As I was leaving the theatre after last night’s screening of Adam Resurrected, the first thought that came to mind was: One Flew Over the
Cuckoo’s Nest


Even as I write this, I still don’t know what to make of the
film.  It’s a challenging, elegant film;
one that trusts the audience to travel with the characters into the dark and
horrific crevices of the mind that are on full display.


While One Flew Over the Cuckoo’s Nest used humor to ease
the tension of the story, Adam Resurrected contains very little humor.  This is a result of differences between the
protagonists.  Jack Nicholson’s R.P.
McMurphy is a sane man surrounded by growing insanity.  Jeff Goldblum’s Adam Stein, on the other
hand, is a broken, mentally damaged man trying desperately to hold on to what
little sanity (if any) he has left while living inside a house of mentally
disturbed Holocaust survivors.


Director Paul Schrader (writer of Taxi Driver and Raging
, just to name a few) takes his time with this picture, letting the story
unfold at almost a snail’s pace.  But
the subject matter and performances are so engrossing that your attention is
focused on the screen the entire running time. 
Just like Schrader’s other anti-heroes of Travis Bickle and Jake La
Motta, Adam Stein is a man racked with guilt, trying to live in a world that
has moved on without him.  What’s so
heartbreaking is the fact that Stein has the ability to grow, but his personal
demons have become so strong over the years that they paralyze him, making him
weaker day by day.  What’s worse, he’s
too proud a man to admit his faults, which inevitably prove to be his downfall.


In order to truly understand Stein’s plight, a great actor
is needed.  Enter Jeff Goldblum.


Jeff Goldblum’s entire career can be encompassed in three
pictures:  Earth Girls Are Easy, The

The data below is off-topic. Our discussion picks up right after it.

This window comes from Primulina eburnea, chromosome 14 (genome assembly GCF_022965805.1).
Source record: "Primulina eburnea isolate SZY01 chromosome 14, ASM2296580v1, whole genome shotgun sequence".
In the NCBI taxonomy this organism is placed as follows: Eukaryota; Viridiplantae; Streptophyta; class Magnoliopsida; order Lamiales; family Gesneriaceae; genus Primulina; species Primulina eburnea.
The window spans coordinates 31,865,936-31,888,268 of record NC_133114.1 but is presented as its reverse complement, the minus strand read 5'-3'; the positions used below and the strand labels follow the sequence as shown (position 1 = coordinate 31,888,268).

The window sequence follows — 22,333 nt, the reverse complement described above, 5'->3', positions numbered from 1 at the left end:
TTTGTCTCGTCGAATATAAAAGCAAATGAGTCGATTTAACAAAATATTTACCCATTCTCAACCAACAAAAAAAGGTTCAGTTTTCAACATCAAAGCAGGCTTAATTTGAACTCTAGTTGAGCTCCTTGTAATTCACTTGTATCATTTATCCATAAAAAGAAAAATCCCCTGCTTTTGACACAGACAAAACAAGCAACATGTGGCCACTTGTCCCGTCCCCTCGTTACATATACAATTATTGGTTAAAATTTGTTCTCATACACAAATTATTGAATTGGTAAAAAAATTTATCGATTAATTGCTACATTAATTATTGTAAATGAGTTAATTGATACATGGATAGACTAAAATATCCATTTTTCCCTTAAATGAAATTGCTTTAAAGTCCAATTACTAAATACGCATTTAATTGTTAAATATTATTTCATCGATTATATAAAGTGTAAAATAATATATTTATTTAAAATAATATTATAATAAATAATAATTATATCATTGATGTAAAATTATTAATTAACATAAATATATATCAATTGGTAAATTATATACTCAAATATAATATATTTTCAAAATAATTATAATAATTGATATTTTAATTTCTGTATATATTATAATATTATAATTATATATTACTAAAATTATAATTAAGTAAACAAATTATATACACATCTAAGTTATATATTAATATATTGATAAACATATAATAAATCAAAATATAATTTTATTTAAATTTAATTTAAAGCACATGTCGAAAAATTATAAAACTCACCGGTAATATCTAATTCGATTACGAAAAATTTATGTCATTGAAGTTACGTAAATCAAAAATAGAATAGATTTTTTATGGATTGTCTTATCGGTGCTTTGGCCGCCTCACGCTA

and Jurassic Park.  His
performances in these films were great, but let’s be realistic here, they were
all one in the same.  The jittery,
stuttering, socially inept oddball became his calling card.  With that said, I’m one of his biggest fans,
and I knew that he had at least one great dramatic performance in him.  But his portrayal of Adam Stein… it’s a
Pandora’s box of a performance.  It is
heartbreaking, surprising, mysterious and frightening, usually all at the same
time.  And it seemed effortless. 


During the Holocaust, famous circus clown Adam Stein (a Jew
living in Germany) is spared the gas chamber so that he can be a Nazi general’s
personal assistant and dog. 
Seriously.  Commandant Klein (Willem
Dafoe) forces Adam to eat, sleep and bark like a dog during the entire rule of
the Nazi regime just for his own personal enjoyment.  The reason Adam agrees to entertain Klein is so he can hopefully
save his wife and children from the gas chamber.  He doesn’t, and subsequently loses his mind, while sometimes
reverting back to acting like a dog. 
After the Holocaust, Adam lives a life of guilt, pain and
resentment.  All the while, the spirit
of Klein haunts his dreams long after his tormentor has passed on.


Years pass, and Adam falls in and out of sanity.  Until the day he discovers a new inmate at
the asylum (where he is a charismatic ring leader of sorts).  Hidden away and mistreated by the guards, a
little boy spends his days alone and scared. 
He was tortured by his parents and raised as a dog.  Adam quickly realizes that in order to
salvage what little sanity he has left, he must save the fragile mind and body
of the little boy (whom he names David).


As I stated earlier, Adam Resurrected is a very difficult
film; one that will be etched in my memory for quite some time.  The majority of characters have broken
bodies and souls, yet live as if nothing is the matter.  And that is incredibly heartbreaking to


The way in which Adam Resurrected addresses mental illness
may be too much to bear for some viewers. 
It’s shown with realism seen through an unflinching eye.  I know the thought of Goldblum acting like a
dog borders on comedy, but watching his performance will haunt you to the
core.  Both the cast and crew, in fact,
are working at the peak of their talents, effortlessly pulling you into the sad
world of these characters.


It goes without saying that there is absolutely no
entertainment value involved with watching this film.  It takes the viewer to a time and place that some may have
experienced, while others only read about. 
It is a horror story that peels away layers of our humanity and forces
us to confront the choices we’ve made in our lives and how they may impact us
in the future.


The heart of the film, however, is the love that kept Adam
alive throughout his horrendous ordeal. 
It’s an incredibly powerful message when you think about it.  Even in the face of insurmountable, almost
invincible evil, love can prevail.  But
can it heal the wounds suffered throughout? 
After all, we are an incredibly delicate species.


9 out of 10